What Post-Pandemic Business Travel Looks Like Now For Corporate Travel Management

Business travel is starting to come back but, according to a new study, it might not be businessasusual post-pandemic for corporate travel managers, programs and policies. How will the pandemic and business travel recovery change corporate travel programs going forward? Are pandemic-related changes to company travel policies likely to remain permanent? Will the business travel ecosystem and travel programs in 2022 look vastly different than they did in pre-pandemic 2019? 

These topics are explored in a new report released in February 2022 —”The Return to Business Travel: A New Paradigm on the Evolution of Buyers and Stakeholders Post-Covid”—from The Global Business Travel Association (GBTA), the world’s largest business travel association, and made possible by travel and expense technology company, Serko. Based on survey responses from U.S. and Canadian travel managers, the study outlines how the return of business travel might look post-pandemic from the lens of corporate travel managers and especially for managed online business travel bookings.  

Here are survey highlights on what’s next for post-pandemic corporate travel management: 

  • TEMPORARY TIGHTENING. OR IS IT? The pandemic forced many corporate travel programs to introduce more booking policy restrictions. Seven in ten (71%) travel managers report their company’s booking-related travel policies have become stricter due to the pandemichowever, six in ten (61%) of those expect the changes to be temporary.  
  • UPTICK IN ASSISTED BOOKINGS. Booking business travel via an online booking tool (OBT) has declined during the pandemic, forcing a greater reliance on agent-assisted bookings. Pre-pandemic, only 9% of travel managers said their company had a “high touch” model where travelers typically made “managed” bookings directly with a travel agent. Now, one in five (20%) say their company has a high touch model.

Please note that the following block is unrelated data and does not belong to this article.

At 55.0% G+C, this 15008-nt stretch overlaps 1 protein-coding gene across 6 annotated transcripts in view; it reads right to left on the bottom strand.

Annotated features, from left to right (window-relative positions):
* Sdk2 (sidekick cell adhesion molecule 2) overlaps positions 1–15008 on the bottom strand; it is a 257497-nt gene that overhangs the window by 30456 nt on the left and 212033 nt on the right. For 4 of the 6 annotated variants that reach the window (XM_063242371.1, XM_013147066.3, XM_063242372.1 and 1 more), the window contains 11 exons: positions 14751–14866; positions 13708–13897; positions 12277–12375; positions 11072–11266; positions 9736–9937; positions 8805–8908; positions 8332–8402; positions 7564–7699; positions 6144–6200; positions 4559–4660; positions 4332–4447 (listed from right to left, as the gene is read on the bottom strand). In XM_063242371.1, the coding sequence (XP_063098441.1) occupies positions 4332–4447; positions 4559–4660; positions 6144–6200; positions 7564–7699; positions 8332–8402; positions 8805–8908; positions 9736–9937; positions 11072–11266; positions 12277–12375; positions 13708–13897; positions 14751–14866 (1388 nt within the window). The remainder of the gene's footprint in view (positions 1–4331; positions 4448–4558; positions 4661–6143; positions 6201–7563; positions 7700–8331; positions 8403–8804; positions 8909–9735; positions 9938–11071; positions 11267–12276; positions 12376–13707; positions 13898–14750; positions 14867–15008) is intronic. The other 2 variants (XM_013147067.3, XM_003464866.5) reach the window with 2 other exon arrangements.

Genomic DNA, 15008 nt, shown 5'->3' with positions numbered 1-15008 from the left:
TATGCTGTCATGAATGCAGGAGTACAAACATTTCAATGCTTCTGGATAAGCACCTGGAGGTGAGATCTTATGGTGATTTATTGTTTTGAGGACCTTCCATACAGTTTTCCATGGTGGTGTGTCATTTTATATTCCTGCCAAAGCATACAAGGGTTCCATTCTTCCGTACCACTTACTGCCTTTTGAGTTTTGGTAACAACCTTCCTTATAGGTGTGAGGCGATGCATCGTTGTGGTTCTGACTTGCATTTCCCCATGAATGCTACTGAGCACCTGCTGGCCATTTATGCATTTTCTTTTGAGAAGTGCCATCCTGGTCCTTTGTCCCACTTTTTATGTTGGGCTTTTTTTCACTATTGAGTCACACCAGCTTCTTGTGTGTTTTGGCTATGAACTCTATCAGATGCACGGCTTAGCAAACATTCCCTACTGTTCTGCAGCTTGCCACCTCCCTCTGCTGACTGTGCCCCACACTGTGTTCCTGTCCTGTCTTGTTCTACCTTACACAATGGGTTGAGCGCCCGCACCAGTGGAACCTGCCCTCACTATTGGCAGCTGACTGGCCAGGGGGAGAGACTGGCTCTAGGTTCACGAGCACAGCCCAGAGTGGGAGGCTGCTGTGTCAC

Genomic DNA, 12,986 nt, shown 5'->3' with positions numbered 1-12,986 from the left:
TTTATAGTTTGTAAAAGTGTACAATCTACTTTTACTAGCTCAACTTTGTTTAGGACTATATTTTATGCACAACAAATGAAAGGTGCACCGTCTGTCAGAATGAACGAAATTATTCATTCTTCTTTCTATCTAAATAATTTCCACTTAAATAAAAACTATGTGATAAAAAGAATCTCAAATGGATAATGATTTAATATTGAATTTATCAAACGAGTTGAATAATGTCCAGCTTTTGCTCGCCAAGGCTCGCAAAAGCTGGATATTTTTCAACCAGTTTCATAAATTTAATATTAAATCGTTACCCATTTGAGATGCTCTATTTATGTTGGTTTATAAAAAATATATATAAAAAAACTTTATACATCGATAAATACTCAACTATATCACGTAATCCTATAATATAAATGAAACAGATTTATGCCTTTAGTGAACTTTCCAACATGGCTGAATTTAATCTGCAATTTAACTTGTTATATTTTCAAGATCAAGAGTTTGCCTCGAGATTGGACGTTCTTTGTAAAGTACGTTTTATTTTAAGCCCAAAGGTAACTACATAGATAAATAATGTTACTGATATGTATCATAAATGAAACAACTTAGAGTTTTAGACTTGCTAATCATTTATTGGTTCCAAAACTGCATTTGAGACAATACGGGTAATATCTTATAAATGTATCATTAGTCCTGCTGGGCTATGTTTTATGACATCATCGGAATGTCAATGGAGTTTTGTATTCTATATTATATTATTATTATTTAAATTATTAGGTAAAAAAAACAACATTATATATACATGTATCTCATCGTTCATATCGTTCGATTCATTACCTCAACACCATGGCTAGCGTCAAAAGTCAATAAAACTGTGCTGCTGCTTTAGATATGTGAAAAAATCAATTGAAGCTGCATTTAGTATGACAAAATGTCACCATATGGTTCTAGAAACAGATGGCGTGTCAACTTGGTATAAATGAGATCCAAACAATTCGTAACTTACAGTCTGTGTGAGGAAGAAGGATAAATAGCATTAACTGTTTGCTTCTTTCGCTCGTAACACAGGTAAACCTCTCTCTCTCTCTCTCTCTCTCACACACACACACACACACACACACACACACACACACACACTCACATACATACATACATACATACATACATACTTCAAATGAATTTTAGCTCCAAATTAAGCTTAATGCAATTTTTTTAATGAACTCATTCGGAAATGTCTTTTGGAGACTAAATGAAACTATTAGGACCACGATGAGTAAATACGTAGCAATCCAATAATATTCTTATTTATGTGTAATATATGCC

To restore confidence in moving bookings back online, travel managers most pointed to the need for key features such as integrated destination health and safety information (85%), automatic ticket credits (77%), contextual policy applications (57%), and visually highlighted hotels that meet COVID safety protocols (53%). 

  • APPROVALS GO MANUAL AND MULTIPLE. In the current COVID-19 environment, travel programs not only require manual approval of business trips, but many require manual approval by multiple people. Of those that do, two in five (42%) respondents say most of their manual processing requires multiple approvers (e.g. employee’s manager and HR employee). 
  • REELING BOOKINGS BACK IN. Addressing leakage – i.e. business travel bookings made outside a company’s preferred channels – has become an even greater priority. Half of travel managers (46%) say reducing leakage is a “greater” or “much greater” priority than before the pandemic or equal priority (40%) today as before the pandemic. Travel managers identified OBT features that would help reduce leakage including rich airfare information and imagery and NDC-enabled bookings.  
  • OBT EVOLUTION. A sizeable number of travel managers are open to changing their company’s OBT in the next two to three years. Four in ten report they are likely (13%) or considering (31%) changing their company’s OBT. Key features of most interest include enhanced user experience and innovations, enhanced content, easier management, and increased traveler satisfaction. 

When it comes to OBT innovation, travel managers are seeking to streamline the booking process and ensure alignment with corporate policies and goals. OBT features of most interest include personalized itinerary recommendations (78%) and conversational chatbot booking (73%) using intelligent technology (i.e., artificial intelligence) as well as insights into the environmental impact of the travel itinerary (61%).  

The survey was conducted from September 20-October 3, 2021by GBTA with full or partial responses received from 161 corporate travel managers in the U.S. and Canada. Those respondents indicated they were involved in managing or procuring travel on behalf of their company​ and whose business travelers used corporate online booking tools prior to the pandemic.